Loan in currency only for the brave
Exchange rate risk, also known as currency risk, is a risk related to the impact of exchange rate fluctuations on the value of a benefit settled in a foreign currency.
Of course, it can also be related to profit, but most often we talk about it in the context of the probability of loss caused by the weakening of the national currency.
Its reduced value increases the exchange rate of foreign currencies, which means that for a given number of units of foreign currency we are forced to pay the increased value of domestic monetary units, in our case USD.
Impact on loan installment
Exactly the same assumption applies to loans taken out in foreign currencies. When granting a loan, e.g. in USD, its value is converted from USD to the appropriate number of USD according to the exchange rate applicable on the date of signing the loan agreement.
The amount of each installment, although paid in USD, is also converted into USD, and the increase in its exchange rate results in a corresponding increase in the installment paid in USD. The situation of borrowers with Swiss franc commitments contracted in 2008 was painfully reminded of the exchange rate risk and the drastic change in the exchange rate.
At that time loans of this type were not only easily available, but also very popular among borrowers, and the franc exchange rate was about USD 2.2. For example, its average exchange rate according to Good Finance on January 2, 2012 was USD 3.6668.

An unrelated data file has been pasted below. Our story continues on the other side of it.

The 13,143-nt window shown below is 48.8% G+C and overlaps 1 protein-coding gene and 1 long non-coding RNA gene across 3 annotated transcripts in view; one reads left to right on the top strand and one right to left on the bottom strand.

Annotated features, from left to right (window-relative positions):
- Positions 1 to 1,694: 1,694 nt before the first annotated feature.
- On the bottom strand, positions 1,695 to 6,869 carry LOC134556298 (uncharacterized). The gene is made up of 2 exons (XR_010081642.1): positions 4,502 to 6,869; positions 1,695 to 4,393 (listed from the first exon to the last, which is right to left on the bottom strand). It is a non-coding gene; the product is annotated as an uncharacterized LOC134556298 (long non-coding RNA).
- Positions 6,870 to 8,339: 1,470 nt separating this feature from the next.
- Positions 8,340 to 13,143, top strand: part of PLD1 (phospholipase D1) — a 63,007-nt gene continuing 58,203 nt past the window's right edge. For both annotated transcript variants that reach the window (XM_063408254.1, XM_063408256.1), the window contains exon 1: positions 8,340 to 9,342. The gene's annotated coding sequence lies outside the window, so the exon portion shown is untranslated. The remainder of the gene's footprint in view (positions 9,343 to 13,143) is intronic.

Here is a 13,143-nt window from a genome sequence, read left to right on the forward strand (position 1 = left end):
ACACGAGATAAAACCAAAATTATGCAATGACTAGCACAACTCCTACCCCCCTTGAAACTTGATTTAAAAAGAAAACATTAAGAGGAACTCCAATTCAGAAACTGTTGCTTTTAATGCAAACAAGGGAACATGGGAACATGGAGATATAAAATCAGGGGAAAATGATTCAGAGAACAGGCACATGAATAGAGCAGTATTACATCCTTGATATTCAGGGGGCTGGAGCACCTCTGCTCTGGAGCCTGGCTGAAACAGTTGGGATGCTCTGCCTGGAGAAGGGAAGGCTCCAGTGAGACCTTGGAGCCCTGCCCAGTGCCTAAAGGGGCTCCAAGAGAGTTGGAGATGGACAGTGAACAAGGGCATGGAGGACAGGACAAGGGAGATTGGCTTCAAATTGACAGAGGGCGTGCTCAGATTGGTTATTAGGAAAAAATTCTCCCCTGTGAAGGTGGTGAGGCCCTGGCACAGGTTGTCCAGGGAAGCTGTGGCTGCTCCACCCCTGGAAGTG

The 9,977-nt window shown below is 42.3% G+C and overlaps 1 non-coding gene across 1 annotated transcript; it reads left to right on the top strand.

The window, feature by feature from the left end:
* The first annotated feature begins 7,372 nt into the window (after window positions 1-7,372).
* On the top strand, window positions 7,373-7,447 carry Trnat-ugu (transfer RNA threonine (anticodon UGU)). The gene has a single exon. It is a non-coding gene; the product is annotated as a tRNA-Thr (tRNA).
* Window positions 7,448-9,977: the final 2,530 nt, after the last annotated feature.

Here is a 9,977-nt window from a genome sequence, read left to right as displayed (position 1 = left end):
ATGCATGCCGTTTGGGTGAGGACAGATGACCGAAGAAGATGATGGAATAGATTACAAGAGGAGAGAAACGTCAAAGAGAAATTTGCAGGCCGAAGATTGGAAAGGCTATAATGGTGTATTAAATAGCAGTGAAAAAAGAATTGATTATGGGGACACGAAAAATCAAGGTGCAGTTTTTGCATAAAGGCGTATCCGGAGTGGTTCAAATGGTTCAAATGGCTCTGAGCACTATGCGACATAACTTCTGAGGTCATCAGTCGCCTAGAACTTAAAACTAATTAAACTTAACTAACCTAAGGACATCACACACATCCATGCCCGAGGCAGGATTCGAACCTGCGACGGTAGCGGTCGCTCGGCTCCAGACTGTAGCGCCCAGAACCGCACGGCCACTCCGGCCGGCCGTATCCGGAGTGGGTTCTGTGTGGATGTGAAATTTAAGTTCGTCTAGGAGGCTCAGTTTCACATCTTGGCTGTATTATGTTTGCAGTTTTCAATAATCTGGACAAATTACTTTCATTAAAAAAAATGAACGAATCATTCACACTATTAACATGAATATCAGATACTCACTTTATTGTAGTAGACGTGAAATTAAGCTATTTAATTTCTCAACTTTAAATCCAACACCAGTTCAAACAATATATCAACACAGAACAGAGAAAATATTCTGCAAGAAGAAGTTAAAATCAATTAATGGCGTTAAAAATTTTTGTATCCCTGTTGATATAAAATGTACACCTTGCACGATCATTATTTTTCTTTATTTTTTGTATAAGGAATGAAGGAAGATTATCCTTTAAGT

This resulted not only in a corresponding increase in the loan installment, but also in its entire value – for example – at the beginning of 2008 the bank lent us 220 thousand. USD, or 100 thousand francs, January 2, 2012, despite the timely repayment of installments, the value of the loan increased to about 350 thousand. USD, which on that day we would have to pay back to the bank to get rid of the obligation in franc.
When to convert?
At the same time, it would be a very inappropriate term for currency conversion of a loan, because its value converted from francs to USD would be just 350,000. Consequently, the decision to convert the loan should only be taken into account if the exchange rate approaches its rate on the day the loan agreement is signed.
Strengthening the domestic currency will cause a decrease in foreign exchange rates, and thus cause that changing the currency of the loan to USD will not only deprive us of currency risk in the future, and may even prove beneficial. This will happen if the exchange rate from the day of the conversion is lower than the rate from the day of signing the loan agreement.
In this case, it should also be taken into account that some banks charge an additional commission related to currency conversion.
Set as a percentage of the outstanding loan
Its amount is set as a percentage of the outstanding loan. However, at present, an increasing number of banks charge it only in the event of a change from USD to foreign currency.
We will not pay for currency conversion into USD, e.g. in the case of a housing loan at GFIC and Good Finance, as well as a mortgage loan at Good Finance or GBank.
According to the above, the only right solution for people who are not able to come to terms with currency risk is a loan in the national currency deprived of it – we earn in USD and in USD, we repay the installment of a strictly specified amount.
This makes our portfolio not only more transparent but also enables accurate forecasting of the ratio of earnings to expenses in the future.